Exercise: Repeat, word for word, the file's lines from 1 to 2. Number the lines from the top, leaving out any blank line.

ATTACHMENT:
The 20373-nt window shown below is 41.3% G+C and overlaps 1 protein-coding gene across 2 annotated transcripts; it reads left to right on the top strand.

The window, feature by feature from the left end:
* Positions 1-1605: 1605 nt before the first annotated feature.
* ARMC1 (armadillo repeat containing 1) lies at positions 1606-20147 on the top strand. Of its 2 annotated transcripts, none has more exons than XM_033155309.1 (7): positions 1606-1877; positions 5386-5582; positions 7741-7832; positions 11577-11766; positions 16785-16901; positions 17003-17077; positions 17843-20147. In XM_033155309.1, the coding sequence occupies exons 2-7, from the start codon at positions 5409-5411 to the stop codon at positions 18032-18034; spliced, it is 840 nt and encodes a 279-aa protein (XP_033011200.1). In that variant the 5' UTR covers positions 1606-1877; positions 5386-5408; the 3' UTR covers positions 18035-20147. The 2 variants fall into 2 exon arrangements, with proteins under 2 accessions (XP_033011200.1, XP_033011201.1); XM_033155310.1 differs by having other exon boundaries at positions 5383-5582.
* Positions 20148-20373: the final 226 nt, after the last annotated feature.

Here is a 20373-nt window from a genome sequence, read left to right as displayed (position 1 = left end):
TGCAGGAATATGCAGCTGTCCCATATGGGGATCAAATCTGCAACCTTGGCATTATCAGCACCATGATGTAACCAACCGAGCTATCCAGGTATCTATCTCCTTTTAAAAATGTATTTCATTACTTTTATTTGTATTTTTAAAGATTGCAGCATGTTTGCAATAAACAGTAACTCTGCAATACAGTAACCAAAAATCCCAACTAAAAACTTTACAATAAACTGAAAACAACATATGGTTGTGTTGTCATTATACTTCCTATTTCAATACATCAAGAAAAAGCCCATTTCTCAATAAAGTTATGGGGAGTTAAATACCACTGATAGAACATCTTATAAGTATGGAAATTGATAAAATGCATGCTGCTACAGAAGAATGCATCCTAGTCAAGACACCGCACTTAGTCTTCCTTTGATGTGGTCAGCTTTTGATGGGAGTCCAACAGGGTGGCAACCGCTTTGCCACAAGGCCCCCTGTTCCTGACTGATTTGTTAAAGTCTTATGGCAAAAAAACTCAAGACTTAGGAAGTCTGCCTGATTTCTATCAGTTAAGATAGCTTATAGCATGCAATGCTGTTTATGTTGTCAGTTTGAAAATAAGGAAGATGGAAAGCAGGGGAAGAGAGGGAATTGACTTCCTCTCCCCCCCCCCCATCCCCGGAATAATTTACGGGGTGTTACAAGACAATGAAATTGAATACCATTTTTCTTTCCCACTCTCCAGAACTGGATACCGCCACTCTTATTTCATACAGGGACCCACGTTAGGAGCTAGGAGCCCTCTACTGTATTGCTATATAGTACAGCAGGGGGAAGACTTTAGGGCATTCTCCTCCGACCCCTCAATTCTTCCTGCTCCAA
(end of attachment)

The 20373-nt window shown below is 41.3% G+C and overlaps 1 protein-coding gene across 2 annotated transcripts; it reads left to right on the top strand.

The window, feature by feature from the left end: